Royal Dutch Shell plc on Thursday announced two more agreements in a bid to restructure its North American portfolio and realign its shale operations with the divestiture of 126,000 net acres in North Louisiana’s Haynesville Shale and the Pinedale Anticline of Wyoming.
Houston-based Ultra Petroleum Corp. agreed to exchange 155,000 net acres in the Marcellus Shale and make a cash payment of $925 million for 19,000 net acres in the Pinedale. Wells Fargo Securities analyst David Tameron said the company was a natural fit for the Wyoming transaction, where Ultra is in the early stages of developing a dominant position (see Shale Daily, Aug. 4). Ultra said the transaction will find it operating 1,577 gross wells, or controlling roughly 68% of the field.
"This transaction is a strategic repositioning of our portfolio for improved returns, increased reserves, higher-value markets, increased operatorship and increased control of capital allocation," Ultra CEO Michael Watford said.
Shell has been thinking along the same lines and has said on several occasions that it will minimize its exposure to dry natural gas and ditch other underperforming North American onshore assets that have led to a series of write-offs in recent quarters (see Daily GPI, Aug.4; March 13). Even still, the major will receive more acreage in the Appalachian Basin in its deal with Ultra, acquiring 100 MMcfe/d of Marcellus production, primarily in Tioga and Potter counties in north-central Pennsylvania, an area that is also prospective for the Utica Shale.
"We continue to restructure and focus our North America shale oil and gas portfolio to deliver the most value in the longer term," said Shell Upstream Americas Director Marvin Odum. "With this announcement, we are adding highly attractive exploration acreage, where we have impressive well results in the Utica, and divesting our more mature Pinedale and Haynesville dry gas positions."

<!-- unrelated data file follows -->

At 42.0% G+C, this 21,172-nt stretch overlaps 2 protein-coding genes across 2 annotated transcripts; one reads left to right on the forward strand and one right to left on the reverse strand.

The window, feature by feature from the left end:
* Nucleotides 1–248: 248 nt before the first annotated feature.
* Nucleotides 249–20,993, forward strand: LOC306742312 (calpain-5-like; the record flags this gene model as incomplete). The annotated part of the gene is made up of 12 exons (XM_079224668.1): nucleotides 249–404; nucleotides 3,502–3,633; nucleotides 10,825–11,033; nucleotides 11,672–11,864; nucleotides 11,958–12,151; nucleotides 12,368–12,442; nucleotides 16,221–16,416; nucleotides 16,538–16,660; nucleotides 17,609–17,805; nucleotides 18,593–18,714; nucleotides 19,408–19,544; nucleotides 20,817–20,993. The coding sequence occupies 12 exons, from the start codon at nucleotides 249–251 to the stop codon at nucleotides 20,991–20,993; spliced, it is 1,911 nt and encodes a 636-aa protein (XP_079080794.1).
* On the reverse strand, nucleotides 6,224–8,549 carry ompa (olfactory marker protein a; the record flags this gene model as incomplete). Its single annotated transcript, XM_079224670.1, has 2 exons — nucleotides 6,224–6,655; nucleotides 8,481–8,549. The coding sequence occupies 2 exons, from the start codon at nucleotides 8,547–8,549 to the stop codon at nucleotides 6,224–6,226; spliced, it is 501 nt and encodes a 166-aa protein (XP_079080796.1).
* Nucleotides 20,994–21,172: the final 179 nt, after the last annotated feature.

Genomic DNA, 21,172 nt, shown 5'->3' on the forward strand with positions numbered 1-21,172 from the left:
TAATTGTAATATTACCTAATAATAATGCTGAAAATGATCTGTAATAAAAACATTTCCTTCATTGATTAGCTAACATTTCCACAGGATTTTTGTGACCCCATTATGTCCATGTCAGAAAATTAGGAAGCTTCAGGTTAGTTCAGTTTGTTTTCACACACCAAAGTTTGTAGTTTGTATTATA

In a separate deal, Shell agreed to sell its interest in 107,000 net acres in the Haynesville to Vine Oil & Gas LP for $1.2 billion in cash. With the transaction, Shell will exit the play and turn over its 250 MMcf/d share of production to Vine, a partnership formed by Blackstone Energy Partners and funds affiliated with the private equity group Blackstone.
"We are pleased to acquire and develop a significant, strategic and top-tier position in the core of the Haynesville Shale, a premier North American unconventional dry gas play located next to multiple growing sources of demand and an area where we have operated extensively before," said Vine CEO Eric Marsh.
Shell's agreement with Ultra is expected to close this quarter, while the Vine transaction is to close in the fourth quarter. Both transactions come just two days after Shell announced the sale of 207,000 net acres in eight counties, spanning Ohio and Pennsylvania, to Rex Energy Corp. for $120 million in cash (see Shale Daily, Aug. 13).
Shell's Pinedale assets give Ultra another 1,108 gross wells, along with associated facilities and a 0.7% overriding royalty interest in another 11,500 acres. Shell will also assume 100% interest in the Marcellus and Utica acreage, where it had a joint venture with Ultra in the Tioga area.
The Haynesville transaction includes 418 producing wells, of which 193 were operated by Shell.